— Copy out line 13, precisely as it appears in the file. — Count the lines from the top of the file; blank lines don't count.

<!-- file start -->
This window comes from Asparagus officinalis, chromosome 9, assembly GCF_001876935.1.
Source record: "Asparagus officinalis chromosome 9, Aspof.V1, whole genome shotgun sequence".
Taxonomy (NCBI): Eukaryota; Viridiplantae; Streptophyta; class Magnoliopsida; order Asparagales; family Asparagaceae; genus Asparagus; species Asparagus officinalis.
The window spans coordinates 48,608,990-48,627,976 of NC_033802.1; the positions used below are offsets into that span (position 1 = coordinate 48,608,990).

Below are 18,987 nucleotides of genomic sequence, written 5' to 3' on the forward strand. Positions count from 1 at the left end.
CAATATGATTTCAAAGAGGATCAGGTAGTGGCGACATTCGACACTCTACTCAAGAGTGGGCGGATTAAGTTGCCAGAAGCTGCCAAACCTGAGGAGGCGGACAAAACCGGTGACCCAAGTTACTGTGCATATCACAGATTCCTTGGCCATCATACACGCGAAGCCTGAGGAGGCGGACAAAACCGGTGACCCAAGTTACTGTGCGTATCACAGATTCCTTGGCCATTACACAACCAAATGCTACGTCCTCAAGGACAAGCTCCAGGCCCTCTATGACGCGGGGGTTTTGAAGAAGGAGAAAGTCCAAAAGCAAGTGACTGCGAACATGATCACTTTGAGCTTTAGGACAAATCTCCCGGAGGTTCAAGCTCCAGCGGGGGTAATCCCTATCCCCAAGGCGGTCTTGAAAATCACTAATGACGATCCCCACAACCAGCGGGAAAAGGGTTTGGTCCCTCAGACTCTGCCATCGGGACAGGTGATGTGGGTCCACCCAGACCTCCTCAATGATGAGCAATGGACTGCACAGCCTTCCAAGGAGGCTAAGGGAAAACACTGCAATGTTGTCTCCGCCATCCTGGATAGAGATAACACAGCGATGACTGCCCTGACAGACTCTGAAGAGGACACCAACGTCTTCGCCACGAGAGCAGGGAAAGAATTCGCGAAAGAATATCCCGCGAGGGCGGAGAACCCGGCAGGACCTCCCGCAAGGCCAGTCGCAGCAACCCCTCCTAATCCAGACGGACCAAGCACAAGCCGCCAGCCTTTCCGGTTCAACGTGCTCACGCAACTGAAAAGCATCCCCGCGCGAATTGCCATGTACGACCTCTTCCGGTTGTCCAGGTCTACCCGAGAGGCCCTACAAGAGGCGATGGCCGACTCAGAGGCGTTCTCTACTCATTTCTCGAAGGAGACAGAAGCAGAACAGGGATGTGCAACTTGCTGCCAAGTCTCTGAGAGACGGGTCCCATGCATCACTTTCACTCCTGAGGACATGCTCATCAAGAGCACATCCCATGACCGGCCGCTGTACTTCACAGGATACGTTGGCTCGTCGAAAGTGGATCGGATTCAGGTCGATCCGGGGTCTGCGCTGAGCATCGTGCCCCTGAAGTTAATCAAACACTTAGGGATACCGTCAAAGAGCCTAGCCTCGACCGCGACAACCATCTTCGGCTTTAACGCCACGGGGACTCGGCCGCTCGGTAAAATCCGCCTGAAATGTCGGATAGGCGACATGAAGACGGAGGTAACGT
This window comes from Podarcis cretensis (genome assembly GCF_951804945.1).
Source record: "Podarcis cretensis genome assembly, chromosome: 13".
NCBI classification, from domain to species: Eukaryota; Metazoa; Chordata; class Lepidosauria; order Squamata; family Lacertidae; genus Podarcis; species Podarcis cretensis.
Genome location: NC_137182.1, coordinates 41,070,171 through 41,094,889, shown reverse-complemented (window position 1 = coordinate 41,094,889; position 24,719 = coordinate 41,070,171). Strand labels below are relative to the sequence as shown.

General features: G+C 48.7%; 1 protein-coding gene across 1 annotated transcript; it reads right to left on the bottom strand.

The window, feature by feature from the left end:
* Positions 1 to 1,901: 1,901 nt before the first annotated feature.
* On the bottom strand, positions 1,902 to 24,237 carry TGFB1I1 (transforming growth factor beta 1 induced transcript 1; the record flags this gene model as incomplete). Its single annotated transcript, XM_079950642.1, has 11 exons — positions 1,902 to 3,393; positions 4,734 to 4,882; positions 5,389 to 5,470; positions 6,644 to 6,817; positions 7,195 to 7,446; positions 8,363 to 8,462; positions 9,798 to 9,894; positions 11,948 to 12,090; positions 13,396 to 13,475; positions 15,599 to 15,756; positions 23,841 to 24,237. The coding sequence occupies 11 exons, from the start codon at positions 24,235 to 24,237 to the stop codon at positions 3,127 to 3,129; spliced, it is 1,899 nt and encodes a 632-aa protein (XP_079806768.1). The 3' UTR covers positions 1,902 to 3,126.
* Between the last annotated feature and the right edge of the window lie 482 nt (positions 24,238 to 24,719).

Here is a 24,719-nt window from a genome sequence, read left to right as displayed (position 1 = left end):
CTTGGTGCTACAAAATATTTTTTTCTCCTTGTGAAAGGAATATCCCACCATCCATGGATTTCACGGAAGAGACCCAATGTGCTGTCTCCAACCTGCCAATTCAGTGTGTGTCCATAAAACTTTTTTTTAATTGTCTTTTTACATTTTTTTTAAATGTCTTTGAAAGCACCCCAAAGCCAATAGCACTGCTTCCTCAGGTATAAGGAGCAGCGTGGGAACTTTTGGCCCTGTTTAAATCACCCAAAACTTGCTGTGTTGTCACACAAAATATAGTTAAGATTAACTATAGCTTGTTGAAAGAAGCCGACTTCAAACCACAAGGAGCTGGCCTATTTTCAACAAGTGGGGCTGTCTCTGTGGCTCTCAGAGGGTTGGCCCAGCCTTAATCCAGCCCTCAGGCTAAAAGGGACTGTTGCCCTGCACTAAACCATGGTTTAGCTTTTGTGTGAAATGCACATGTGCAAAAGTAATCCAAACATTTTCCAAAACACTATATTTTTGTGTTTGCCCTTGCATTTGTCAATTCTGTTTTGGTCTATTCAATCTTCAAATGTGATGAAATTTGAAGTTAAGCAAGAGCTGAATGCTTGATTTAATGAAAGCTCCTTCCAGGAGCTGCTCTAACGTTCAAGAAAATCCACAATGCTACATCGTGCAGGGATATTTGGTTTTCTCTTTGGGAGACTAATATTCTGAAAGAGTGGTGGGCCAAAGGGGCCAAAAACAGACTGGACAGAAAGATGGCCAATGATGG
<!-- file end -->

* Positions 1 to 1,901: 1,901 nt before the first annotated feature.